I simply wished to go through the process of a commercial farmer, on a much smaller scale.
Stephan Neidenbach

If that is true, I find it interesting that nearly all your blog posts are heavily slanted towards defending Monsanto and the use of GMOs. You must understand that it is a bit hard for me to believe that someone could be that much of a banner bearer for a company who has proven again and again that they want to claim ownership over the biological code of the world without being a hired hand. Especially a teacher and father who must have some concern for their kids… Nicely played with all your subtle “last word comments” across the field though.

And as far as spreading your seed on the wind, I have a personal friend whose farm was contaminated by GMO seed from a neighboring farm, which quickly began to overtake the normal crop and neutered it entirely. He could no longer produce seed bearing crops on his own land. Is it the fault of the neighboring farm? To some extent it is, as it would be your responsibility also, but the deeper responsibility falls at the feet of the company who engineered impotence into their crops in order to make more money. Can you guess who I’m referring to?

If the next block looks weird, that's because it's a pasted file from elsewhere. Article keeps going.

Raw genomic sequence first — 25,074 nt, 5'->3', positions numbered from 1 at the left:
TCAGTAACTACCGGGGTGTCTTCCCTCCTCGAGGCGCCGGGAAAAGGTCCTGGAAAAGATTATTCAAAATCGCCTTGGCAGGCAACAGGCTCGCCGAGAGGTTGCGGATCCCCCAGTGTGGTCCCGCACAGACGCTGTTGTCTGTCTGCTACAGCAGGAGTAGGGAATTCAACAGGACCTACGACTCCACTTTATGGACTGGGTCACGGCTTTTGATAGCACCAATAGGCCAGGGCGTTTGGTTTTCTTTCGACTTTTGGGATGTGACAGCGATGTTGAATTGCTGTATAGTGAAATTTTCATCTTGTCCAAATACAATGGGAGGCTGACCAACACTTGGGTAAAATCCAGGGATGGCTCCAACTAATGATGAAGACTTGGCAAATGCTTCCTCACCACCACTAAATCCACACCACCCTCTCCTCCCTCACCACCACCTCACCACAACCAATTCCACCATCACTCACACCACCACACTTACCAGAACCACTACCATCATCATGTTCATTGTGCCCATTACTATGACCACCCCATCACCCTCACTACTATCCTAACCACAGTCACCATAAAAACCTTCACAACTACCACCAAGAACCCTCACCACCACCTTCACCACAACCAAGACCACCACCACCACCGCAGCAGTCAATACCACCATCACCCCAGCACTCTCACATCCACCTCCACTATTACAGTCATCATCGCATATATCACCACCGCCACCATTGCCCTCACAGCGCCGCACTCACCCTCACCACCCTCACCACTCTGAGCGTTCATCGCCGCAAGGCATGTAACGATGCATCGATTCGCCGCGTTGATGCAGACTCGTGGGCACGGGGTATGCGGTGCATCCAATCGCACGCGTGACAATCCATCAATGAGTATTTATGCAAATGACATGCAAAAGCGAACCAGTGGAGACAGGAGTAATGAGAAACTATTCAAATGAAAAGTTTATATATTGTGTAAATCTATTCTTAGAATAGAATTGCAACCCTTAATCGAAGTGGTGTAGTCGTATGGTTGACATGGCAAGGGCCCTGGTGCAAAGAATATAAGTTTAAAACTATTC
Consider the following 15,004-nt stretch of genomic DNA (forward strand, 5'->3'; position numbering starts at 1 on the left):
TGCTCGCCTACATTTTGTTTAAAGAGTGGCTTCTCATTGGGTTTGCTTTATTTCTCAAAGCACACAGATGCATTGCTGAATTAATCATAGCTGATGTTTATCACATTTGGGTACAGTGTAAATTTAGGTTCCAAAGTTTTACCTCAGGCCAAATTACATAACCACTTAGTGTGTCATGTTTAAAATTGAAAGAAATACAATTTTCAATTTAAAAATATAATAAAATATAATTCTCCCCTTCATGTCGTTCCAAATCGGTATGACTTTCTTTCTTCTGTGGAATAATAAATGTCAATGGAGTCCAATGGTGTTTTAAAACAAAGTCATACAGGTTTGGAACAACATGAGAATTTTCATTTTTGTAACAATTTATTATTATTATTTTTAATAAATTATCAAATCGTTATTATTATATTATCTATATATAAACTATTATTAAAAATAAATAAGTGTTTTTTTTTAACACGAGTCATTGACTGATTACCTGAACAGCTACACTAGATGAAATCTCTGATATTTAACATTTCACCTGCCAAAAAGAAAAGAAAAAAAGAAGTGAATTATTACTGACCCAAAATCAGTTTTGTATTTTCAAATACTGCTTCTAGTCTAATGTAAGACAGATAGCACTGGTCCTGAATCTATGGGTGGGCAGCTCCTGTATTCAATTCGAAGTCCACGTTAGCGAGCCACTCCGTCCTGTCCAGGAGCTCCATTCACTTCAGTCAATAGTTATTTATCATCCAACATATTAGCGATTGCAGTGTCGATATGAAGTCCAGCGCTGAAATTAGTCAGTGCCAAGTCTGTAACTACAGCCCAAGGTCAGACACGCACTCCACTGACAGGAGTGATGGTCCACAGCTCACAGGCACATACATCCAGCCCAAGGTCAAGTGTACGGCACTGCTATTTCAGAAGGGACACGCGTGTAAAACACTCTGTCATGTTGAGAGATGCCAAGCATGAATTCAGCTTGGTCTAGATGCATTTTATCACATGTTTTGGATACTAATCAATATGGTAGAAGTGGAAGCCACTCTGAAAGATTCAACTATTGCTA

And people wonder why there are so many impotence problems rampant these days, while they continue eating impotent fruits that supposedly pose no risk to them… Of course, the only studies that say there is no risk are paid for directly by the companies producing that impotent seed, while any adverse studies are attacked and minimized through strategic media campaigns. These are called “Astroturf” campaigns, and there is a great TED talk on it: https://youtu.be/-bYAQ-ZZtEU

If on the rare condition you actually are an innocent father farmer who is experimenting in this way, you might want to consider expanding your own research. 



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